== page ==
# 2 Algebra Review

## 2.1 Overview

Algebra, arthmetic, and probability are underlying frameworks for statistics. The following elements of algebra are particularly important:

Understanding symbols as variables, and what they can stand for

Factoring out common terms: \(axw + bx = x(aw + b)\)

Factoring out negation of a series of added terms: \(-a - b = - (a + b)\)

Simplification of fractions

Addition, subtraction, multiplication, and division of fractions

Exponentiation with both fractional and whole number exponents

Re-writing exponentials of sums: \(b^{u + v} = b^{u}\times b^{v}\)

Logarithms

- log to the base \(b\) of \(x\) = \(\log_{b}x\) is the number \(y\) such that \(b^{y} = x\)
- \(\log_{b}b = 1\)
- \(\log_{b}b^{x} = x \log_{b}b = x\)
- \(\log_{b}a^{x} = x \log_{b}a\)
- \(\log_{b}a^{-x} = -x \log_{b}a\)
- \(\log_{b}(xy) = \log_{b}x + \log_{b}y\)
- \(\log_{b}\frac{x}{y} = \log_{b}x - \log_{b}y\)
- When \(b = e = 2.71828\ldots\), the base of the natural log, \(\log_{e}(x)\) is often written as \(\ln{x}\) or just \(\log(x)\)
- \(\log e = \ln e = 1\)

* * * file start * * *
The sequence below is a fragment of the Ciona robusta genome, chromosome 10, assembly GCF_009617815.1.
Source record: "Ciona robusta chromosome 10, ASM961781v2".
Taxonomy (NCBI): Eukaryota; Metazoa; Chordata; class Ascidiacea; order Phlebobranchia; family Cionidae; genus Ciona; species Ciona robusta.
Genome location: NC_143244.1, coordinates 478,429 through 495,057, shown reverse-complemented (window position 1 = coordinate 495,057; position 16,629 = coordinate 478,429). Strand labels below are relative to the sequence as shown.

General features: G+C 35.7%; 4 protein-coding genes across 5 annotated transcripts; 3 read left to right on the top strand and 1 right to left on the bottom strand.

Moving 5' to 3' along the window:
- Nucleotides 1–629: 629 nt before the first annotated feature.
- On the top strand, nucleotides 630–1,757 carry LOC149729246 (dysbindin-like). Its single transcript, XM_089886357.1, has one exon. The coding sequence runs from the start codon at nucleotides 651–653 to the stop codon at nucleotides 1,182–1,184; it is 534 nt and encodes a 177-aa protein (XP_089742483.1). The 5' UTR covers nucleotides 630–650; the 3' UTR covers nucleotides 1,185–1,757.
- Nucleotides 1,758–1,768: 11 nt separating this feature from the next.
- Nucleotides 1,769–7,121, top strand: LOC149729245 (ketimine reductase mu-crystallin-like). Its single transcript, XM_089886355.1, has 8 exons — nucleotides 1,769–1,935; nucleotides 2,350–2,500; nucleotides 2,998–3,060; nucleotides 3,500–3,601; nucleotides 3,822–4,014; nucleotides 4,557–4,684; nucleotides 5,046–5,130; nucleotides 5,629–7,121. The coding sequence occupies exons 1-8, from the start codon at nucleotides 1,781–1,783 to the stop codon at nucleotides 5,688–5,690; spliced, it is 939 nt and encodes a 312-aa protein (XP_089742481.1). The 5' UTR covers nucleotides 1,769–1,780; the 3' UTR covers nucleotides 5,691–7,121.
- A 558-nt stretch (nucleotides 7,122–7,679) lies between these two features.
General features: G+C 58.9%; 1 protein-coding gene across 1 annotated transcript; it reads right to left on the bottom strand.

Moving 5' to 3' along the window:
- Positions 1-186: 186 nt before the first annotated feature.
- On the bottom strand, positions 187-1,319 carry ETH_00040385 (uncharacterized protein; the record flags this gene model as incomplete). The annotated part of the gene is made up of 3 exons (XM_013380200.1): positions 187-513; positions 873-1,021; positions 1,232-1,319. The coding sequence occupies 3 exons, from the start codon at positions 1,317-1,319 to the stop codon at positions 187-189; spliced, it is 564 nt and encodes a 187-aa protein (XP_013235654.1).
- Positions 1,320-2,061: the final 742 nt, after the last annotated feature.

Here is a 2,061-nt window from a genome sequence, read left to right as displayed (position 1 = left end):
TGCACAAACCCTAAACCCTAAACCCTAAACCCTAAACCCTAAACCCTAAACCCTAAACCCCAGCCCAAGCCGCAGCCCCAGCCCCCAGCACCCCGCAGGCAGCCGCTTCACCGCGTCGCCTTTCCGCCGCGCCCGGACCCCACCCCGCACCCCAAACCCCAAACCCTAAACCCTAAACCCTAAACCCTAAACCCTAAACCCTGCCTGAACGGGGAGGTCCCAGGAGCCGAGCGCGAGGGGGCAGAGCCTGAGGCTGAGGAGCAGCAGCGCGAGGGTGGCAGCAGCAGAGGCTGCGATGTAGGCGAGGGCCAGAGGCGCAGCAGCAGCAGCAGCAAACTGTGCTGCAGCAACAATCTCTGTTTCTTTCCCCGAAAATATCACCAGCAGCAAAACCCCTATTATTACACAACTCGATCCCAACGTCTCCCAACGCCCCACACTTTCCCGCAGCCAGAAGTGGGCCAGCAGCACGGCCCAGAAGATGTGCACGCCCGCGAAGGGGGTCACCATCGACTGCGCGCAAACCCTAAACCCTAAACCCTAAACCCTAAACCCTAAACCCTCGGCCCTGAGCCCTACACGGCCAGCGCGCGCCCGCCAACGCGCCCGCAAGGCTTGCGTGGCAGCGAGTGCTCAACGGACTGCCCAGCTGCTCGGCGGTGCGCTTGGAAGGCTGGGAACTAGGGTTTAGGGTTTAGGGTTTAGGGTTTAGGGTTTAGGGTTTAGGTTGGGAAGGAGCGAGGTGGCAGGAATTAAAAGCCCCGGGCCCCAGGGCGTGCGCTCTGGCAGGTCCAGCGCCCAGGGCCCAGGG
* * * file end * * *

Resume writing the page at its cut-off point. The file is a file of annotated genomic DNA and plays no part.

Anti-logarithms: anti-log to the base \(b\) of \(x\) is \(b^{x}\)

- The natural anti-logarithm is \(e^{x}\), often often written as \(\exp(x)\)
- Anti-log is the inverse function of log; it ‘undoes’ a log

Understanding functions in general, including \(\min(x, a)\) and \(\max(x, a)\)

Understanding indicator variables such as \([x=3]\) which can be thought of as true if \(x=3\), false otherwise, or 1 if \(x=3\), 0 otherwise

- \([x=3]\times y\) is \(y\) if \(x=3\), 0 otherwise
- \([x=3]\times[y=2] = [x=3 \,\textrm{and}\, y=2]\)
- \([x=3] + 3\times [y=2] = 4\) if \(x=3\) and \(y=2\), \(3\) if \(y=2\) and \(x\neq 3\)
- \(x\times \max(x, 0) = x^{2}[x>0]\)
- \(\max(x, 0)\) or \(w \times [x>0]\) are algebraic ways of saying to ignore something if a condition is not met

Quadratic equations

Graphing equations Once you get to multiple regression, some elements of vectors/linear algebra are helpful, for example the vector or dot product, also called the inner product:

Let \(x\) stand for a vector of quantities \(x_{1}, x_{2}, \ldots, x_{p}\) (e.g., the values of \(p\) variables for an animal such as age, blood pressure, etc.)

Let \(\beta\) stand for another vector of quantities \(\beta_{1}, \beta_{2}, \ldots, \beta_{p}\) (e.g., weights / regression coefficients / slopes)

Then \(x\beta\) is shorthand for \(\beta_{1}x_{1}+\beta_{2}x_{2} + \ldots + \beta_{p}x_{p}\)

\(x\beta\) might represent a predicted value in multiple regression, and is known then as the

*linear predictor*